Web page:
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Top 7 Behavioral Based Interview Questions and How to Answer Them

Lisa M. Manley -- Behavioral interview questions are the top tool hiring managers use to evaluate soft skills and to see if you are a fit for their company.

Behavioral interviewing is based on the assumption that past behavior is the best predictor of future behavior. Behavioral interview questions focus on how you handled various work situations in the past and how you responded. Your responses display your skills, abilities, and personality and how you may fit for a specific job.

Per LinkedIn, behavioral interview questions are the top tool hiring managers use to evaluate soft skills—those important traits such as leadership, teamwork, and prioritization. More than 60% of hiring managers say that soft skills are critical, but tough to find. So, it makes sense hiring managers will be asking you behavioral based interview questions to see if you are a fit for their company.

Here are our top 7 Behavioral Based Interview questions you should be prepared to answer:

Have you gone above and beyond your job description? If so, how?

Companies are not looking for average people, they are looking for exemplary employees. You need to add value to your employer, so be prepared with specific stories about doing whatever it takes to not just get the job done, but how you have gone above and beyond. Make sure you share a story that clearly illustrates your abilities to put forth an extra effort.

Give an example of how you prioritize your work schedule

No company wants to hire employees who do not know how to manage their time and meet deadlines. Come up with examples of when you've managed your time efficiently or coped with competing deadlines.

Give an example of a goal you reached and tell me how you achieved it?

This question is in line with the traditional question, where do you see yourself in 5 years? If you want to grow with a company, you first need goals and then need to meet them. If you have not been promoted or something blaringly great, think about small successes. For example, if you had the goal of bringing on a large account that helped sales, tell how you did it.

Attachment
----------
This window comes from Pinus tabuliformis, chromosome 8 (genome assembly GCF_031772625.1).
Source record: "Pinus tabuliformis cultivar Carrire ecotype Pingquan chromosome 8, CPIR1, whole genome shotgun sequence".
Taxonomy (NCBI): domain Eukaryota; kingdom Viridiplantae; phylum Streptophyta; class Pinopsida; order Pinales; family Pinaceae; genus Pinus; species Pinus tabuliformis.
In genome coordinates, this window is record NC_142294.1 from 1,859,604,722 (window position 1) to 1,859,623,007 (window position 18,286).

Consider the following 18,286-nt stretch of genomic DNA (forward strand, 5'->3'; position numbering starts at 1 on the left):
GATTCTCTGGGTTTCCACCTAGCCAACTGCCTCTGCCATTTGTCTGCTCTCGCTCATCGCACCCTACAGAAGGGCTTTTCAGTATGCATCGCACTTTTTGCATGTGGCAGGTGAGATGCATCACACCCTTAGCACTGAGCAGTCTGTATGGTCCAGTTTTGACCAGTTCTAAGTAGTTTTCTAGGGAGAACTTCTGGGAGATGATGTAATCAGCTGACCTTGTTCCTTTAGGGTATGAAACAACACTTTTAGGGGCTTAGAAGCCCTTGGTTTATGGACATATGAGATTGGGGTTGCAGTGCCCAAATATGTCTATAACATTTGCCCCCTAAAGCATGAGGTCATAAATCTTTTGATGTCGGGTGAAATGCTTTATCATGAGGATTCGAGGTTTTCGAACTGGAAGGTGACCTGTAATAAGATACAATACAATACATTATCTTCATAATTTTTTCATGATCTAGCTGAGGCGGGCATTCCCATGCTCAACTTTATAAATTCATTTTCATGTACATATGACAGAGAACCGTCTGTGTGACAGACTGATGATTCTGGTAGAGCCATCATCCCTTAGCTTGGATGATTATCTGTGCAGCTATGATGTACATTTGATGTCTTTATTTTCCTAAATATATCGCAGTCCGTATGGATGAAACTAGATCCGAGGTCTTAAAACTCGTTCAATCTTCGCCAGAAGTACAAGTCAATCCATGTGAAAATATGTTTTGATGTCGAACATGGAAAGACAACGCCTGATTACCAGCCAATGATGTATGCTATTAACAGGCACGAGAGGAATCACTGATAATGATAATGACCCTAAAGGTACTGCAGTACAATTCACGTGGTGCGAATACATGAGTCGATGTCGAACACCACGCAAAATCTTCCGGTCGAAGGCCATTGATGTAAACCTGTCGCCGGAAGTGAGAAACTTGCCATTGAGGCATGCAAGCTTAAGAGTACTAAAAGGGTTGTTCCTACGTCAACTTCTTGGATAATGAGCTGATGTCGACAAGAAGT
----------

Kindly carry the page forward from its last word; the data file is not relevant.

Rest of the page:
Did you ever not meet your goals? Why?

It is hard to talk about when you did not meet your goals and this seems contraindicatory to getting a job. Many of us have had sales goals and MBO goals and have met them. However, at some point most people have had a disappointment in life, when a goal was not attained. It could be as simple as, not obtaining a higher education, or being a manager by a specific timeline. When answering these questions, make sure you do not blame others as to why you have not met specific goals. Show goals that point out you have career ambition and are a hard worker. Also talk about how you have not given up and plan on still obtaining those goals.

Give an example of how you worked well on a team?

Most jobs require working in a team or collaborating with others at work, so being prepared to talk about your teamwork and how well you work with a team is critical.

What do you do if you disagree with a co-worker?

This question is designed to see how you handle conflict. Conflict can show up at any time and managers want to hire people who can diffuse a situation or see if you are team player. It is common to have times when we do not agree with a co-worker, we can ignore the person, argue with them, or report them to the manager! Try to come up with a situation where you ended up working out the problem with the co-worker, which was best for the work environment.

Have you handled a difficult situation with a supervisor? How?

This question is a little trickier than the last, because it is a supervisor you do not agree with, or are in a difficult situation with. Conflict can be as simple as not agreeing with a work bonus, or how to handle a customer. When handling a difficult situation with a boss mention the traits or past experiences that you depended on to work past the difficulty or conflict. Tell the interviewer about the strategies that you used to address the issue. Share what you learned about handling disputes or other problems with your superiors. Make sure you never criticize the past manager.

Whenever you are looking for a new job and interviewing you need to prepare. Although you do not know exactly what a hiring manager is going to ask, there are typical questions that give hiring managers the answers they are looking for. Prepare for traditional interview questions and behavioral interview questions and you are on your way to a having a great interview.


Lisa Manley is a medical recruiter. For up to date medical headlines and career news visit

© 2018 Lisa M. Manley

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